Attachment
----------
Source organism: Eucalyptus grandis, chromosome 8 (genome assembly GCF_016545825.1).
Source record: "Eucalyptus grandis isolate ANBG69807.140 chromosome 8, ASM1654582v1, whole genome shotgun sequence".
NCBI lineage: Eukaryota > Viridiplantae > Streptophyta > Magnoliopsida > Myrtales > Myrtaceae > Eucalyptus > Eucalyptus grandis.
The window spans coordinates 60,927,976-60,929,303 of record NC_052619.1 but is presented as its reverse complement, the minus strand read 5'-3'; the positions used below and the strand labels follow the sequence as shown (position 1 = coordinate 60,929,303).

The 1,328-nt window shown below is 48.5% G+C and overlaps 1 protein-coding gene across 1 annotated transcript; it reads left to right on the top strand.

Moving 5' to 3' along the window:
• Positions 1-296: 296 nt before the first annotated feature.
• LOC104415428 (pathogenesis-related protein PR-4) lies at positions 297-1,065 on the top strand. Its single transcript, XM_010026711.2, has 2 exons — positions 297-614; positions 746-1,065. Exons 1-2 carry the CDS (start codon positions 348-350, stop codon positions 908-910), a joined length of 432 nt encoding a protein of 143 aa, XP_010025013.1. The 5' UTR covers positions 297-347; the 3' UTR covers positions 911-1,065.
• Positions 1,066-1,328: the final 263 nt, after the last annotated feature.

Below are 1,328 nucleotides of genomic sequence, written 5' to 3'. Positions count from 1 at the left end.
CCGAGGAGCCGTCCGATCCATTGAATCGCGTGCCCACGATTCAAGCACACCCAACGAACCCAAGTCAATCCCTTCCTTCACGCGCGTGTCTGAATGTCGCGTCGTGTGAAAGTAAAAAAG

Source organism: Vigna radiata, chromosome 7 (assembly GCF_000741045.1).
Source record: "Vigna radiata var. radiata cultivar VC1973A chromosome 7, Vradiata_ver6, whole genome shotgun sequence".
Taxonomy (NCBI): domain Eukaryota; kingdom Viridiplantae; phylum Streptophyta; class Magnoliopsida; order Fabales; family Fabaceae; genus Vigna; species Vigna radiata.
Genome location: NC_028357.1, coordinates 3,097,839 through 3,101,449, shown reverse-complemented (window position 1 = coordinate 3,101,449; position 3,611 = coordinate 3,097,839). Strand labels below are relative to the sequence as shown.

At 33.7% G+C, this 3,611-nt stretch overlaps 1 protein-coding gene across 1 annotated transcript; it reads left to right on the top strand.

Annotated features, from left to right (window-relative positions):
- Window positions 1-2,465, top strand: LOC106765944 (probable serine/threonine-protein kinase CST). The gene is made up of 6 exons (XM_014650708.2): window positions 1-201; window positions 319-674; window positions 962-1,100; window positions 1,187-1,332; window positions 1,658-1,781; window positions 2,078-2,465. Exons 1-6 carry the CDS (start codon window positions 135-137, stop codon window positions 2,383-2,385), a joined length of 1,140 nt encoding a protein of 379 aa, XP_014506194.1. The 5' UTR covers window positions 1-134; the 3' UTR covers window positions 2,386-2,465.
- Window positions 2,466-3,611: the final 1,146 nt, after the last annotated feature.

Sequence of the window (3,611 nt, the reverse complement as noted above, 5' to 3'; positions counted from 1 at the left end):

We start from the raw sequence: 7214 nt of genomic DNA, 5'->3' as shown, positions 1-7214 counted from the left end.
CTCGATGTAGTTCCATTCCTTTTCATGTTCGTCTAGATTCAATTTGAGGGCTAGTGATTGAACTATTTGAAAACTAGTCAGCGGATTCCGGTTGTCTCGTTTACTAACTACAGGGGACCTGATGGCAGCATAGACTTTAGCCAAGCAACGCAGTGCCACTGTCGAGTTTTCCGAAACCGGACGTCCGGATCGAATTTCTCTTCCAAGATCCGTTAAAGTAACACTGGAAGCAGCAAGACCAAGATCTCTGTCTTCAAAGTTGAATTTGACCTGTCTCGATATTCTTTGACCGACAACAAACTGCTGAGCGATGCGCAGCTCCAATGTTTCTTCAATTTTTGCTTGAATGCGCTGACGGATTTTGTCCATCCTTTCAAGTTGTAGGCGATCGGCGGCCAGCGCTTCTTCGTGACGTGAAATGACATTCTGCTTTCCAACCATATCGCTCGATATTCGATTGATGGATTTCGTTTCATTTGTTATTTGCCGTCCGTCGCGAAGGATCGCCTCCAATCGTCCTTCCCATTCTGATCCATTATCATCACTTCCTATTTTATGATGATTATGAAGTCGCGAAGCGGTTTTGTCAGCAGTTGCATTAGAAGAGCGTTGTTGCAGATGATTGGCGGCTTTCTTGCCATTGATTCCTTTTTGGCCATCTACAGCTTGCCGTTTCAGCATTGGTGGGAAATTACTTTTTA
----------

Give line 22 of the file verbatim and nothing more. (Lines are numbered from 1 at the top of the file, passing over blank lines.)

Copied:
CTCGATGTAGTTCCATTCCTTTTCATGTTCGTCTAGATTCAATTTGAGGGCTAGTGATTGAACTATTTGAAAACTAGTCAGCGGATTCCGGTTGTCTCGTTTACTAACTACAGGGGACCTGATGGCAGCATAGACTTTAGCCAAGCAACGCAGTGCCACTGTCGAGTTTTCCGAAACCGGACGTCCGGATCGAATTTCTCTTCCAAGATCCGTTAAAGTAACACTGGAAGCAGCAAGACCAAGATCTCTGTCTTCAAAGTTGAATTTGACCTGTCTCGATATTCTTTGACCGACAACAAACTGCTGAGCGATGCGCAGCTCCAATGTTTCTTCAATTTTTGCTTGAATGCGCTGACGGATTTTGTCCATCCTTTCAAGTTGTAGGCGATCGGCGGCCAGCGCTTCTTCGTGACGTGAAATGACATTCTGCTTTCCAACCATATCGCTCGATATTCGATTGATGGATTTCGTTTCATTTGTTATTTGCCGTCCGTCGCGAAGGATCGCCTCCAATCGTCCTTCCCATTCTGATCCATTATCATCACTTCCTATTTTATGATGATTATGAAGTCGCGAAGCGGTTTTGTCAGCAGTTGCATTAGAAGAGCGTTGTTGCAGATGATTGGCGGCTTTCTTGCCATTGATTCCTTTTTGGCCATCTACAGCTTGCCGTTTCAGCATTGGTGGGAAATTACTTTTTA